Clouse currently has “four bodies” to cover Jefferson 24/7, but two Jefferson officers are in the running for deputy positions in Guthrie County. Clouse said he’s “fairly confident” he’ll lose at least one to Guthrie.

But Gordon said that police pay is just “one of the rungs we need to climb to fix this problem.”

That much became evident recently when Jefferson Police Capt. Heath Enns resigned after 11 years to become a deputy.

“I no longer wish to be part of this environment that has been created by city administration,” Enns wrote in a six-page resignation letter dated Aug. 10, a copy of which was obtained by the Herald.

Morale has become an issue in light of a March 2 email written by Palmer to members of the council — portions of which were reprinted in Enns’ resignation letter and were authenticated by Gordon. In it, Palmer indicated that he thought the police department’s real retention issue is “the leadership of the department.”

“The environment is ‘toxic negativity’ and no amount of money, people or equipment is going to fix that unless there is a change in attitude,” Palmer wrote.

The police department has cited 180 percent turnover in the last three years, Palmer wrote, “but yet takes no responsibility for the turnover during the four-year tenure of the current leader while other departments have no such issue.”

He added: “I find it extremely dangerous that one department is allowed to essentially lobby, campaign and shame other departments, elected officials and citizens in order to place a band-aid over the real problem.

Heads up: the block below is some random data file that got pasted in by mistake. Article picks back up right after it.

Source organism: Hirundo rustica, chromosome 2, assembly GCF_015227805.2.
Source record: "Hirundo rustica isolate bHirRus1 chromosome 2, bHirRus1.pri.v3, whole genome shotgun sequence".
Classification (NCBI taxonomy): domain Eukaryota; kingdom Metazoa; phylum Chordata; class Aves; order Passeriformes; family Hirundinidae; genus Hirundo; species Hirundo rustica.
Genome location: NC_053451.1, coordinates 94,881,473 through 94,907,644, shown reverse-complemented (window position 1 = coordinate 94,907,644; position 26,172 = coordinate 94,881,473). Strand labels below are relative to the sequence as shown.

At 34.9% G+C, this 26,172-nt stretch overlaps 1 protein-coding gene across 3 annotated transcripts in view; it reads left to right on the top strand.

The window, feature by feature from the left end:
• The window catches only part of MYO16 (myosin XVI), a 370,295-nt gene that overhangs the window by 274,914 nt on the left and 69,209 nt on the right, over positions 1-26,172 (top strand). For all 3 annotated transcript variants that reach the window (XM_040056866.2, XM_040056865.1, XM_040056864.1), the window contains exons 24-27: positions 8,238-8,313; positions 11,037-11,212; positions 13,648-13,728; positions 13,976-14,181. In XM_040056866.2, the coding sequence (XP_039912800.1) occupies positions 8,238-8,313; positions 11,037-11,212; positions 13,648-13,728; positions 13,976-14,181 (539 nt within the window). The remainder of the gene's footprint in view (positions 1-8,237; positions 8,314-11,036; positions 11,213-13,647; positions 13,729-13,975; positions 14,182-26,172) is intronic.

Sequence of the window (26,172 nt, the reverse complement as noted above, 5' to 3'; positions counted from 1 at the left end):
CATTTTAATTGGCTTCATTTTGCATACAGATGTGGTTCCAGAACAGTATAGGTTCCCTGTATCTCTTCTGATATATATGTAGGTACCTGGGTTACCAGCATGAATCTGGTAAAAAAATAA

Enns said he believes the city council has been fed “inaccurate information,” and that Palmer’s misrepresentation of Police Chief Mark Clouse is “extremely misleading and defamatory.”

“The guy’s a father figure to all of us,” Enns said, speaking recently with the Herald about Clouse.

Asked last week if he thought the police department has a “toxic” work environment, Palmer told the Herald, “I’m not down there. I don’t know.”

Williams, who also serves as chief of Jefferson’s volunteer fire department, pulled no punches of his own at Tuesday’s meeting, thanking Gordon for his support of the police and fire departments, but accusing the rest of the city of taking their first responders for granted.

He said officers and firefighters put their own storm-related problems on hold after the recent derecho, but “not one word was said other than that the streets crew did a good job.”

“This is a simple fix as far as pay goes,” Williams said. “Simply raise the starting pay to a competitive scale. This would cost the city less money than sending two or three through the academy every year. I get that other city employees will not be happy with not getting the raise, but compared to other positions within the city, law enforcement is an inherently more risky and dangerous job.”

Williams’ statement portrayed a city with backward priorities, citing his own experience as Jefferson volunteer fire chief.

“We feel like we have to beg and plead to get anything that is required for the safety of the citizens of Jefferson,” he said. “I am thankful that the city agreed to purchase the last truck, but it took over six months to get it approved, when a tarp for the pool that nearly cost just as much was approved in a week.”